No revolutionary movement gets off the ground without an organizing myth. It needs to offer a comprehensive vision of the world. Crucially, it needs to make its adherents feel special just for believing it. It’s a tall order. If I were trying to do it — and I’m not; this is all strictly hypothetical — I’d start with The Enemy. After all, as Eric Hoffer taught, you can get a mass movement going without a god, but never without a devil.
My suggestion for a modern-day devil: The eggheads.
Europeans call Americans “anti-intellectual,” and as much as it pains me to admit it, those cheese-eating surrender monkeys have a point. Americans love intelligence — witness the fact that we invented everything that makes modern life worth living. About the intelligent we’re ambivalent — we appreciate what they do (that “make the stuff that makes life worth living” thing), but insist that they stay in their lanes. Bill Gates, for instance, writes a mean line of code, but despite spending gazillions on it nobody takes him seriously as a lifestyle guru — just give us the free computers and fuck off, four-eyes. We despise intellectuals, though, and that takes some unpacking.
Part of it is the old saw about American vs. European social life. In Britain, it’s said, the worst sin is to be boring. Hence the long parade of truly great English eccentrics. Oscar Wilde, for instance. Or, if you prefer a modern example, that Milo guy — though calling him a cut-rate Oscar Wilde is a gross insult to the bargain bin, it’s the same basic idea. People will listen to what he says because he’s entertaining (for certain values of “entertainment”).
In America, on the other hand, the worst sin is insincerity. Oscar Wilde did a very successful tour of the USA just as he was rising to fame, and though he packed the house every night, you could fit the number of young Americans who aped his style into a port-a-potty. Not because young Americans in big cities weren’t bored, rich, and decadent — this was, after all, the Gilded Age — but because Wilde’s act was so obviously an act. Wilde may have been making a serious point about art — then again, he may have been just a screaming queen — but every single thing he did was contrived. We had to wait until the 1960s to get a homegrown version of Oscar Wilde — Andy Warhol — and even then his actual influence was limited to a few rich New York degenerates.
The explanation for this contrast is simple: Britain had been civilized since Roman times. The British horsey set not only knew each other from the cradle, but had been intermarried for generations, in lots of cases all the way back to Hastings. When you’re at least kissing cousins with every single individual who matters in an empire that covers half the world’s landmass, novelty, any novelty, is the only thing.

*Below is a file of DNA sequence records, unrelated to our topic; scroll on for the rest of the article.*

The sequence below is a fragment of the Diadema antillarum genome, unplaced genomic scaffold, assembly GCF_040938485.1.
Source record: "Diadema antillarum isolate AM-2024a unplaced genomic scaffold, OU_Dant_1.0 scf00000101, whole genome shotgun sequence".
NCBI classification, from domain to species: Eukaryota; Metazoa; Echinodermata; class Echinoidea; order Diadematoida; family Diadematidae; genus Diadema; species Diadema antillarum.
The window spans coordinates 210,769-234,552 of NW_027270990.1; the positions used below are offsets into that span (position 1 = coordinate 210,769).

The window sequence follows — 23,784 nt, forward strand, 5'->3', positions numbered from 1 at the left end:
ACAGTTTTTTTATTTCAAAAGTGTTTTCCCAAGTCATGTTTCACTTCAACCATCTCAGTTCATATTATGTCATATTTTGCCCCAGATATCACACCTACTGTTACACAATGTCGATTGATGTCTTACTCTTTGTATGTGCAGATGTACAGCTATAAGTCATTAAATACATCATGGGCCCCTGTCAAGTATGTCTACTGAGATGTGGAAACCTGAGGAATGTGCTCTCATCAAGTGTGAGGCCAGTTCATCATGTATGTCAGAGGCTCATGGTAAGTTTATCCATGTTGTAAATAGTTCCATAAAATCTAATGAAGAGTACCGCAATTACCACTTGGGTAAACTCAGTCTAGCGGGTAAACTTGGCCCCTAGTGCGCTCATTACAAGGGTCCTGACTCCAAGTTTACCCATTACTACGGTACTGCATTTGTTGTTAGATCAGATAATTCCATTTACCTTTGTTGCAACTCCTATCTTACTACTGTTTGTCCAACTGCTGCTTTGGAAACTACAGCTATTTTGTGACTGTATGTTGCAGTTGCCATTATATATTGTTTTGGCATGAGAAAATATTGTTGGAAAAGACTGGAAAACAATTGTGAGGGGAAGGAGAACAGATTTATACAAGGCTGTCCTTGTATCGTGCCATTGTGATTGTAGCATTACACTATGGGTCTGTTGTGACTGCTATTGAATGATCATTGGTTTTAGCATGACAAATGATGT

The USA, on the other hand, was a rough frontier society. You could get yourself killed with frightening ease in America, even in 1882 (the word “dude” was originally coined to describe this exact situation, of a soft-handed, muddle-headed city boy wandering into Indian Country). In a frontier society, you’d better be exactly what you say you are at all times — you might not live long enough for a second chance at a first impression.
That leaves the intellectual — no quotation marks — in a tough spot. I’m pretty sure everyone has an interest that baffles everyone else in their lives. Comic book fans, I imagine, spend more time answering the question “How could a grown-up possibly still be into comic books?” than they do actually collecting the books. The kind of person who asks that question, of course, doesn’t really want to know the answer. He just doesn’t get it, full stop, and never will. Now: Imagine that situation, but with a truly recondite interest — Etruscan vases or the Metaphysical Poets or something. Like the comic book fan, it can’t but come off as contrived — since no adult could possibly still find value in a pastime for ten-year-olds (a bunch of ancient junk, whatever), it must be a pose.
Europeans, as we’ve noted, are completely fine with poseurs (feel free to change “completely fine with” to “all total,” depending on your level of anti-Continental animus). See “civilized since Roman times,” above. This is why they’re so good at keeping “weapons-grade philosophy” contained — up to 99.5% of the dorks in European “revolutionary” parties are just poseurs, and Europeans find poseurs amusing.
To Americans, poseurs are dangerous. The guy who says he’s a badass gunfighter better actually be a badass gunfighter, because the Comanche war party is always just over the horizon and we have to have each other’s backs instantly, completely, and competently. So when we hear some noodle-necked, pencil-armed nerd talking about liquidating entire classes of people, it fries our circuits. How can he possibly say these things? This…organism… doesn’t even know which pronouns to use, and xzhey cries whenever the cafeteria’s out of free-trade, shade-grown, sustainably-sourced tofu. We can’t possibly take it seriously….
…. and yet, we’re compelled to. America was a rough frontier society for so long that it’s in our DNA — a man making a threat is, in fact, making a threat. And so our “intellectuals” — note the quotation marks this time — are ruthlessly evaluated on the only metric that makes sense to a frontier people: Can he actually do what he says he’s going to do? Obviously, xzhey can’t — hence the utter contempt.
Part II soon.